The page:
Modern absinthe was rediscovered publicly by a French doctor named Pierre Ordinaire in 1792. Dr. Ordinaire was a Frenchman living in Switzerland. During his trips in the Swiss Val-de-Travers mountain regions, he 'discovered' the wormwood plant and developed a drinkable recipe. The drink was once again promoted as a cure-all and immediately earned the nickname La Fee Verte.
Absinthe has its commercial origins in 1797. For some time before, Mere Meriod had been privately creating her own version of absinthe. An entrepreneur named Major Henri Dubied bought the rights to her recipe and began marketing the bottled product in the Val-de-Travers and surrounding area. Major Dubied's daughter married a man named Henri-Louis Pernod. Mr. Pernod and the Dubied family then created a partnership company to produce, market and sell absinthe based on their own variation of the Henriod/Dubied/Pernod recipe. Thus begins the origins of the first product made by the famous Pernod label in Switzerland and France.
Originally, Pernod's product was given to French soldiers in Algeria as a preventative medicine against fever. However, these soldiers continued to drink and popularize absinthe when they returned to France.
By the mid to late 1800's, the reputation of absinthe was at its peak. The most famousand popular artists and writers of the day were well known to have received their inspirations while drinking absinthe. Van Gogh, Toulouse, Lautrec, Verlaine, Oscar Wilde, Picasso, and Beaudelaire increased the popularity of the drink through the works they created. As a result of these artists' international success, absinthe grew internationally popular as well.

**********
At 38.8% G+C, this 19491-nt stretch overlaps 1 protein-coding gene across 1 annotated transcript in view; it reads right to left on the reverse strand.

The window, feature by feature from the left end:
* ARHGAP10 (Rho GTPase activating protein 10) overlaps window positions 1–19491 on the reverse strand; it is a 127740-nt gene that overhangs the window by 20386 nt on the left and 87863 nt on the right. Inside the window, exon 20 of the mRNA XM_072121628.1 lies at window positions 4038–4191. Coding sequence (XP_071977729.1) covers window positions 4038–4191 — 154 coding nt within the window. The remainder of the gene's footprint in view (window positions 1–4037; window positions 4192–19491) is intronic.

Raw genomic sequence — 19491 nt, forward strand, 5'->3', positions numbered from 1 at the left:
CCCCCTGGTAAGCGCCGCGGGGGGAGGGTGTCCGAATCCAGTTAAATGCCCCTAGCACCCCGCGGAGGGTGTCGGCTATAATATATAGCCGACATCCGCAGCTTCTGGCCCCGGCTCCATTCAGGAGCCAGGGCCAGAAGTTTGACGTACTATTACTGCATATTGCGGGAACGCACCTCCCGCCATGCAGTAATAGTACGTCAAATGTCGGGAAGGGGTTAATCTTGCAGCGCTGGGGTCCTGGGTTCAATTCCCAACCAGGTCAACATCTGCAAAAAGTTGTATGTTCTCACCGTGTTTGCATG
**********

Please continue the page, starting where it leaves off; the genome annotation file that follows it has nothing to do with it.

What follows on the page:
Unfortunately, absinthe's quick downfall started in 1905. A farmer in French speaking Switzerland, Jean Lanfrey, went on an all day drinking binge of absinthe, brandy and wine. Later in the evening, a growing and prolonged argument with his wife turned intensely tragic. Mr. Lanfrey, in his all day drunkenness, eventually shot his wife with their unborn baby, their four-year old daughter and their two-year old child sleeping in the crib. Mr. Lanfrey tried to shoot himself but failed.
Everyone who knew Mr. Lanfrey said that this violent rampage simply did not fit Mr. Lanfrey's personality. As a result, his actions were blamed not on his occasional violent outbursts he was known for, nor for the mixture of drinking all day with wine, brandy and absinthe. Propaganda focused solely on the fact that he drank two large glasses of absinthe.
Immediately, European communities began attributing absinthe as "the cause of bloodthristy crime." The anti-absinthe campaign was now in full force and in 1908 it was banned completely in Switzerland. By 1923, absinthe became an illegal alcohol in most countries including America, Germany, and France.
i stand educated and corrected, Chad. my apologies. the bottle i have does not say that. perhaps i've let it sit for far too long. cheers to you, sir. remember to not cut off one of your ears on that stuff.
I'm sure this is the case, here. But I do like the taste of the stuff(weird as that may seem), and I do get buzzed with a far lesser quantity of Absinthe than I do with other liquors of 50-percent-plus alcohol content.
I tend to stop at a very pleasant buzz, though.